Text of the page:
A peculiar mix of drama and comedy, this Judo action movie is, although set in Hong Kong, an unusual ‘homage’ to the great Japanese director Akira Kurosawa.

Sze-to Bo (Louis Koo) was once a respected Judo champion but for reasons we don’t find out until much later in the film (and which won’t be revealed here) he turned his back on the sport, deciding instead to run a night club while struggling with his increasing alcoholism and spiralling gambling debts, courtesy of a huge poker bankroll he had ‘liberated’ from one of his rivals. Predictably enough, instead of attempting to pay back the money Sze-to spent the cash on even more booze and even more gambling. Now he’s in a pickle because said rival and his henchmen want their money back. There’s a surprise! But that’s not the only pickle Sze-to finds himself in because his past just won’t leave him alone! Enter current Judo champion Tony (Aaron Kwok), a former admirer of Sze-to who now wishes to challenge him to a duel – slowly but surely realising that Sze-to is usually either too drunk or too hungover to even make it to the stage of his club, attempting to play guitar with the house band. Things go from bad to worse when his old rival Lee Ah-kong (Tony Leung) arrives with one aim in mind: to wrap up some long unfinished competition. As if there wasn’t enough trouble already, Sze-to’s frail and elderly mentor Master Cheng (Lo Hoi-pang) asks him to overhaul his decrepit ‘dojo’ (a Judo training centre) while he has his hands full looking after his dementia-ridden son, Ching (Calvin Choi). With all of this going on, even more trouble lays in store for Sze-to when Mona (Cherrie Ying), an aspiring young singer from Taiwan, arrives at his nightclub asking for an audition. As it soon transpires, Mona has actually escaped her nasty manager back in Taiwan who had forced her into prostitution and had planned to put her into blue movies. Now she seeks refuge in Sze-to’s club though it’s not before long when her former manager’s thugs are hot on her heels. On top of this, Mona’s dominating father also arrives… Just as the entire situation surrounding Sze-to begins to look more and more bleak he finds unlikely support from Mona and Tony though it’s only after Master Cheng’s sudden demise that Sze-to snaps out of his pathetic mental state and finally begins to get his act together… ready to face the challenges life and his competitors throw at him.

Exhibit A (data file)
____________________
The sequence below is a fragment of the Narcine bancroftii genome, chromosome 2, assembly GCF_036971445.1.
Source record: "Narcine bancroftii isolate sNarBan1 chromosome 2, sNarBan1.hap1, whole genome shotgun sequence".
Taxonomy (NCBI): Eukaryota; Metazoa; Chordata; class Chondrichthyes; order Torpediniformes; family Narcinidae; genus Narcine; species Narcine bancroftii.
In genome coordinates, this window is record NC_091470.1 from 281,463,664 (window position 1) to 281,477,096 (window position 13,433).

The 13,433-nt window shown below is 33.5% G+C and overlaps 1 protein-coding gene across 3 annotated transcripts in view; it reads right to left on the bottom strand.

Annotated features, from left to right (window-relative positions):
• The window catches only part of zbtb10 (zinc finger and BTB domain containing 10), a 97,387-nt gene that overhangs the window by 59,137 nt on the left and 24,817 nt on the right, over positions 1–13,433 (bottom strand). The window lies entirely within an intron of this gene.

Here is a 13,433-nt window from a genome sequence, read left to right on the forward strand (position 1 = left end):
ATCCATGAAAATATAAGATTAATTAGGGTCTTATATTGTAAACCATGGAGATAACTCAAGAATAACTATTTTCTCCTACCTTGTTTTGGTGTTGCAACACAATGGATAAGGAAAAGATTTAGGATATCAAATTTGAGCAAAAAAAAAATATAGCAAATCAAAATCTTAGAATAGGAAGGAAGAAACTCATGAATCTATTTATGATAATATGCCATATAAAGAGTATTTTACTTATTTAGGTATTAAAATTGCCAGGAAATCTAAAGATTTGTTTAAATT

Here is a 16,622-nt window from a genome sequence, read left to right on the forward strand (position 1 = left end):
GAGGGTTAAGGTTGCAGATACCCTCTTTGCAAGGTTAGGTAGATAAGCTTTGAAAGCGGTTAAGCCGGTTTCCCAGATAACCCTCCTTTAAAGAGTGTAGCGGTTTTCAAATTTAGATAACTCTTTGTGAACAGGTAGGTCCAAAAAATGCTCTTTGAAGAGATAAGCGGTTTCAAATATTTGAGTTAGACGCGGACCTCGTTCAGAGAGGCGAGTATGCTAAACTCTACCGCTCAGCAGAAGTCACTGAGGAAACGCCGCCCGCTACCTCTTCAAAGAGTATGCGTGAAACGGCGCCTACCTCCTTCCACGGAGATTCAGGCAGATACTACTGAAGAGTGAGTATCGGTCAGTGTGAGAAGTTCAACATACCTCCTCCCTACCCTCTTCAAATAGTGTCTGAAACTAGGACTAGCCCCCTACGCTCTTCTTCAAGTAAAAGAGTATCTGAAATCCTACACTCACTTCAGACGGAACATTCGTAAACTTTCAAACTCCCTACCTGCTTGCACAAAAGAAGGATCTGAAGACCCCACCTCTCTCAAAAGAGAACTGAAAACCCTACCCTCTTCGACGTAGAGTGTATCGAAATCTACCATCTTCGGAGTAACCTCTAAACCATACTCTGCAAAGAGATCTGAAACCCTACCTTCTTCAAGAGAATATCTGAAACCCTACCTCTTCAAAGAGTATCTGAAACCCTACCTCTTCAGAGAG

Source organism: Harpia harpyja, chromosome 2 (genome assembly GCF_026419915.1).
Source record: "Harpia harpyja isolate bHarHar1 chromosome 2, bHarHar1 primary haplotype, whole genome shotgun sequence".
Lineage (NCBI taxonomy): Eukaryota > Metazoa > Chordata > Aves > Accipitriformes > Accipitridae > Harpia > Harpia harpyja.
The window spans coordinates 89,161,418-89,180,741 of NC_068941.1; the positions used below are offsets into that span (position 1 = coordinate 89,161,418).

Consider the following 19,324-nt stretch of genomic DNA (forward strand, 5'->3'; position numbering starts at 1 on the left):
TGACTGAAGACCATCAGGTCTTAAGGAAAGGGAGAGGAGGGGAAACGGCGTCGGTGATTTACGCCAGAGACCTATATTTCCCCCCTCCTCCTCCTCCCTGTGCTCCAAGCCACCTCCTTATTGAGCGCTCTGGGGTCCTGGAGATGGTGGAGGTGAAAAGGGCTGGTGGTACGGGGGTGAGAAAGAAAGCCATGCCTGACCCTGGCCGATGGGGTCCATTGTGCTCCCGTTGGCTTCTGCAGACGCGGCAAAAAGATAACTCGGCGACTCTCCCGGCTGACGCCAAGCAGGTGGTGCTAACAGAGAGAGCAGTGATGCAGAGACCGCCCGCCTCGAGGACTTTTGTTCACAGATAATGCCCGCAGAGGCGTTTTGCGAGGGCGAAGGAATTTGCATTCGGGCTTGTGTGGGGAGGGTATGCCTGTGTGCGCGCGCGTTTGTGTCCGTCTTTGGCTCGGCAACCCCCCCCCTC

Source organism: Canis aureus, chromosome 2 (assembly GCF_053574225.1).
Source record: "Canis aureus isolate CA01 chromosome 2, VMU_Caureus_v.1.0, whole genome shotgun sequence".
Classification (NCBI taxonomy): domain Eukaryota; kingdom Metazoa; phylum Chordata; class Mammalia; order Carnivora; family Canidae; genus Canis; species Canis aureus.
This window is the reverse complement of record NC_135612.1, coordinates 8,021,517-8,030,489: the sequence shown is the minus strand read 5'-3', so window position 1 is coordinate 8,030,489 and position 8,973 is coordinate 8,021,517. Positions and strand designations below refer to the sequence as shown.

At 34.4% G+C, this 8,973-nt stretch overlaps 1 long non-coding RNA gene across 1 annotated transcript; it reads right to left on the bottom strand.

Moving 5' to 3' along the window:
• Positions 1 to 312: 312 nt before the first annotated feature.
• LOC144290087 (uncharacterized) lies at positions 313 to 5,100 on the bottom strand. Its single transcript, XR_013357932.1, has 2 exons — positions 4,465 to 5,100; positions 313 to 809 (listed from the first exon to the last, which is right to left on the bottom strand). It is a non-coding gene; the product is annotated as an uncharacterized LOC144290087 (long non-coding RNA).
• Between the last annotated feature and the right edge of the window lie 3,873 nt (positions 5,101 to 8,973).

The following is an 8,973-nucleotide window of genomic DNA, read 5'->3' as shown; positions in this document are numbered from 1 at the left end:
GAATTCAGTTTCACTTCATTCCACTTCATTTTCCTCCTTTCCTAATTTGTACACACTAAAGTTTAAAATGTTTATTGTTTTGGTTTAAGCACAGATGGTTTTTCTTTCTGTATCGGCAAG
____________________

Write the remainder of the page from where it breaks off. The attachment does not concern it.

The film’s title THROW DOWN refers to the throwing down of competitors during the act of Judo fighting and we encounter some rather surreal scenes more than one once. During one occasion an almighty brawl breaks out in Sze-to’s joint, with the fight scenes (which gradually spill out onto the street) depicted in slow-motion while the mentally challenged Ching takes to the stage attempting a bout of karaoke without musical backing (in real time). In another scene Mona sits on Sze-to’s shoulders who in turn sits on Tony’s shoulders when the girl tries to fetch her red balloon which became entangled in a tree. There’s some humorous scenes too, for example when the overtly eager Tony challenges the bouncer of Sze-to’s nightclub to a bit of Judo… joke is the bouncer is heavily built if not overweight altogether and yet Tony manages to throw him down on the ground within seconds. In another scene a drunken Sze-to attempts to reach the stage to accompany his house band, only to fall face down in a drunken stupor within seconds of playing his guitar. The film’s more surreal moments and the realistic Judo fight sequences don’t always gel, however, director Johnnie To offers a fascinating glimpse into the world of Hong Kong gambling dens and social structures often alien to Western viewers. Though how exactly the ‘homage’ to Kurosawa comes into it eludes this reviewer.

THROW DOWN has just received its UK debut and is presented in Blu-ray format from a 4K restoration. Furthermore the initial print run of 2000 copies will come in a Limited Edition O-Card Slipcase. There’s also a reversible sleeve and a collector’s booklet.